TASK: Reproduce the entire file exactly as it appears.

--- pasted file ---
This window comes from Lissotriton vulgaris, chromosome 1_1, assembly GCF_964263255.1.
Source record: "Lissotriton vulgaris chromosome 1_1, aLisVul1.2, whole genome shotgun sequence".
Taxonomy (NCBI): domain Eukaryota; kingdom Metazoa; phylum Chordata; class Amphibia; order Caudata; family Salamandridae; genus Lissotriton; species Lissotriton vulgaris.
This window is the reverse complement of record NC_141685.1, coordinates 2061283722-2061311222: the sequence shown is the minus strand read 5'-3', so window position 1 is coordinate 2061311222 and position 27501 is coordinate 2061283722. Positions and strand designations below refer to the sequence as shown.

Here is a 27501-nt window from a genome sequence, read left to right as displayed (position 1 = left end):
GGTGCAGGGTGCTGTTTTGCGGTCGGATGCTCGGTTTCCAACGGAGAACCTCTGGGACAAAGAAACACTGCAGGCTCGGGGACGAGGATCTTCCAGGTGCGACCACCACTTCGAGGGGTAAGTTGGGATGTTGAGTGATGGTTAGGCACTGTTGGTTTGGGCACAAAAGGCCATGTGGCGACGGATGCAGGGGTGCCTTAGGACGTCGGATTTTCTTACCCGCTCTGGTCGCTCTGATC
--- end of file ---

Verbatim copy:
This window comes from Lissotriton vulgaris, chromosome 1_1, assembly GCF_964263255.1.
Source record: "Lissotriton vulgaris chromosome 1_1, aLisVul1.2, whole genome shotgun sequence".
Taxonomy (NCBI): domain Eukaryota; kingdom Metazoa; phylum Chordata; class Amphibia; order Caudata; family Salamandridae; genus Lissotriton; species Lissotriton vulgaris.
This window is the reverse complement of record NC_141685.1, coordinates 2061283722-2061311222: the sequence shown is the minus strand read 5'-3', so window position 1 is coordinate 2061311222 and position 27501 is coordinate 2061283722. Positions and strand designations below refer to the sequence as shown.

Here is a 27501-nt window from a genome sequence, read left to right as displayed (position 1 = left end):
GGTGCAGGGTGCTGTTTTGCGGTCGGATGCTCGGTTTCCAACGGAGAACCTCTGGGACAAAGAAACACTGCAGGCTCGGGGACGAGGATCTTCCAGGTGCGACCACCACTTCGAGGGGTAAGTTGGGATGTTGAGTGATGGTTAGGCACTGTTGGTTTGGGCACAAAAGGCCATGTGGCGACGGATGCAGGGGTGCCTTAGGACGTCGGATTTTCTTACCCGCTCTGGTCGCTCTGATC